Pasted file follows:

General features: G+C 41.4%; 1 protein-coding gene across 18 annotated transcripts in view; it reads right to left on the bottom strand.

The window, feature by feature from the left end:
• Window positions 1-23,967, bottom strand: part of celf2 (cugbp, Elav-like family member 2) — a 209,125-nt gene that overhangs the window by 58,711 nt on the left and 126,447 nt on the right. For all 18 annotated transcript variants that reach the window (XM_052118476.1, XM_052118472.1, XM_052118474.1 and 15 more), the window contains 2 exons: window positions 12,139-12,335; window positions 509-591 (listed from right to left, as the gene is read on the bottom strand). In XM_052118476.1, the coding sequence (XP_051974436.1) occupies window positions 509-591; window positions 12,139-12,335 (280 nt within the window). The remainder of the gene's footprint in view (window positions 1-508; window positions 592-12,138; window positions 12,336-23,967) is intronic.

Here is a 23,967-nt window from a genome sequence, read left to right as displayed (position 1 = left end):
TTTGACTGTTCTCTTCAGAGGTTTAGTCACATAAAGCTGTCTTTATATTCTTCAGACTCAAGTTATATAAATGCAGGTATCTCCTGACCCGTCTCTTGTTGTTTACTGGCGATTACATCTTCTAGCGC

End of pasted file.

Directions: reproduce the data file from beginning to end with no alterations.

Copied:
General features: G+C 41.4%; 1 protein-coding gene across 18 annotated transcripts in view; it reads right to left on the bottom strand.

The window, feature by feature from the left end:
• Window positions 1-23,967, bottom strand: part of celf2 (cugbp, Elav-like family member 2) — a 209,125-nt gene that overhangs the window by 58,711 nt on the left and 126,447 nt on the right. For all 18 annotated transcript variants that reach the window (XM_052118476.1, XM_052118472.1, XM_052118474.1 and 15 more), the window contains 2 exons: window positions 12,139-12,335; window positions 509-591 (listed from right to left, as the gene is read on the bottom strand). In XM_052118476.1, the coding sequence (XP_051974436.1) occupies window positions 509-591; window positions 12,139-12,335 (280 nt within the window). The remainder of the gene's footprint in view (window positions 1-508; window positions 592-12,138; window positions 12,336-23,967) is intronic.

Here is a 23,967-nt window from a genome sequence, read left to right as displayed (position 1 = left end):
TTTGACTGTTCTCTTCAGAGGTTTAGTCACATAAAGCTGTCTTTATATTCTTCAGACTCAAGTTATATAAATGCAGGTATCTCCTGACCCGTCTCTTGTTGTTTACTGGCGATTACATCTTCTAGCGC